Well, this is so good I just have to post this. Now, I don’t agree with everything he says, e.g., the amorality of divorcing one’s wife for the secretary, but overall this is a helpful way of thinking about note taking apps specifically and apps in general.
I subscribe to Ali Abdaal’s channels. I find him extremely intelligent (Cambridge educated doctor, teaches medical students at Cambridge) and extremely versatile, musician, podcaster, etc. If you haven’t watched his videos I highly recommend them.
After purging most of the relay podcasts, I recently cleaned up RSS and YouTube subscriptions.
I re-read of Cal Newport’s book “Deep Work” and one idea, which I must have skipped over on the first read, really resonated with me: Treat those consumption-only social media buckets like a scheduled tv show in the 90s. For example it is only “on” from 8-9pm, if you are out and miss the show … next chance tomorrow, if it is important at all.
That caused a serious mind shift. My subscriptions are no longer a to-do list.
He’s good and slick, for sure. It’s quite a thing to spend 10 minutes explaining outlines and disclosure triangles in Notion as if it were something new, special or exciting. I was using outliners that did that 34 years ago on my Mac Plus. Using a Desk Accessory.
But it’s hard to take seriously someone who details sitting on the toilet every morning ‘for a poo’ while filling out a gratitude template in Notion. That is almost self-parody.
So I decided to spend some time this weekend playing around with Notion. I setup several databases, and other systems. There is a lot to like about Notion but as I reflected on everything I decided that I don’t want more of my stuff in another proprietary system. This has reaffirmed my continuing move to simpler processes and fewer apps. One of my primary objectives is to use plain and/or markdown text wherever possible for future proofing, reducing storage needs, speeding up syncing, etc. It is surprising how much can be done this way. Obviously not everything. This approach for most things document related when combined with OF seems to work well for most of my needs. An added benefit is that Obsidian, which I have just begun using to cull and connect my research, is also based on plain text.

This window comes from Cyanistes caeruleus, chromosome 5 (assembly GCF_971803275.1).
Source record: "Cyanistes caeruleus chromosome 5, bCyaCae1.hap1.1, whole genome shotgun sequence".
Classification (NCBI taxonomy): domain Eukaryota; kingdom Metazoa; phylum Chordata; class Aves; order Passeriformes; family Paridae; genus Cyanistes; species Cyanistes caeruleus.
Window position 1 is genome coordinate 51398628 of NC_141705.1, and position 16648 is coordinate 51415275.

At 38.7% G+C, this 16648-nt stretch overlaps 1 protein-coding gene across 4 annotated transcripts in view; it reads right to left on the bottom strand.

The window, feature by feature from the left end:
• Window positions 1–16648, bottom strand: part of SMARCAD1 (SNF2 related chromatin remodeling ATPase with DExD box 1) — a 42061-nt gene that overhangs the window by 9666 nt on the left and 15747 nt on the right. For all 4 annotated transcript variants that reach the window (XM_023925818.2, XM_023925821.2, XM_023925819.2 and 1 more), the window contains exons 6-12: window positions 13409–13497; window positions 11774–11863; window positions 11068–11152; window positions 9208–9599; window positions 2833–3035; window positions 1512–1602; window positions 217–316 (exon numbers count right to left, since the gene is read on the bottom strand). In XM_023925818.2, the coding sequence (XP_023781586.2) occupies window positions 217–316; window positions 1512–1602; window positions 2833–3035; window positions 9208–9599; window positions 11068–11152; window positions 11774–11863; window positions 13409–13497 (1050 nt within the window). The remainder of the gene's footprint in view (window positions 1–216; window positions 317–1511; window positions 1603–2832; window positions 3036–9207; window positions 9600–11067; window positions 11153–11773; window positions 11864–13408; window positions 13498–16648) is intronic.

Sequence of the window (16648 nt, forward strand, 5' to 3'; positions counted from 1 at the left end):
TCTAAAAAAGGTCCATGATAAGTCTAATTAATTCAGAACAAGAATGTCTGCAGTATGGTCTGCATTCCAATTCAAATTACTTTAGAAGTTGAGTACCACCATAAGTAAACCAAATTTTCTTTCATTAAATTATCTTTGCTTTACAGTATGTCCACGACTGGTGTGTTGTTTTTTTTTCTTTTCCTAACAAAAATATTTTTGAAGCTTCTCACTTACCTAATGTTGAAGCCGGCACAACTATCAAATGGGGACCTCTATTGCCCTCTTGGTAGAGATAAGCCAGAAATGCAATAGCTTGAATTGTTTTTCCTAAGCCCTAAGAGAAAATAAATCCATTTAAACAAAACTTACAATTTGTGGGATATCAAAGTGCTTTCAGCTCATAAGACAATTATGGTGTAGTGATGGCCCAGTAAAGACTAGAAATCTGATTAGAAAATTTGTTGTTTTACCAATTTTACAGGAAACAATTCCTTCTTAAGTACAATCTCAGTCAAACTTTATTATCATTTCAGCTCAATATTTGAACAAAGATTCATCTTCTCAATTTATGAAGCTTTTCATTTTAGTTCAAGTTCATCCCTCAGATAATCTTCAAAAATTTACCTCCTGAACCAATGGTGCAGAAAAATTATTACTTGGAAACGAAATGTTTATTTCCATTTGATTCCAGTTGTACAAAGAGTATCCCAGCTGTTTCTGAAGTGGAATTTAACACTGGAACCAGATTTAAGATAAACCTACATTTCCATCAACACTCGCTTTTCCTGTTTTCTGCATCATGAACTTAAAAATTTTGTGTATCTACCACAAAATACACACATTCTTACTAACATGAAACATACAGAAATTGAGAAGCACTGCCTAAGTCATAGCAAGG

So for now, my main apps for managing most of my work are:
iCloud and Google Drive
And Apple default apps: Mail, Calendar, Pages, Keynote, Numbers
Apple Notes is a quandary. I like it, it works well, and is deeply integrated. The thing I don’t like is that it is hard to bulk export notes so I’m moving more and more of my notes and documents into plain text in iA Writer and stored in iCloud. I will use Apple Notes when I want to hand write something and then print as PDF or create an image and use a code block in iA Writer if I need the handwritten notes in a markdown file.
His “bread and butter” videos as I’d call them were the study strategy videos that he posted during his medical training. It seems like he’s gone full YouTuber now and is posting productivity app set ups and reviews. If I’d had his videos available during school I probably would’ve had a better GPA (but somehow I still ended up with a PhD using my old crappy study methods, go figure).
I feel the same way with regard to what I call “Swiss Army Knife” - style apps. I don’t like having one app as an all-purpose place to drop all my stuff. I like having several different apps that have specialized use cases. The benefit to me is that I like the mental context switch of going from one app to another to complete different types of work. When I’m in a writing mode, I’m in writing mode on Pages or Word. When it’s note taking, it’s Evernote, Organizing in Omnifocus, etc.
I feel like if I’m trying to use an all-in-one app then my focus is scattered because I haven’t shifted my mental context. I’m still thinking about other tasks in the other locations.
I for one am glad these video’s weren’t around when I was young. Actually, I’m happy the internet wasn’t available to the general public at that time. I already had enough things to distract me.
The problem - and goal! - of this kind of videos is that people keep searching for the perfect solution/tool. While we all know there isn’t such a thing. Besides, a lot of them, if not all, focus way to much on the process instead of plain execution.
Unless you’re in computer science,technology isn’t always the best tool for studying.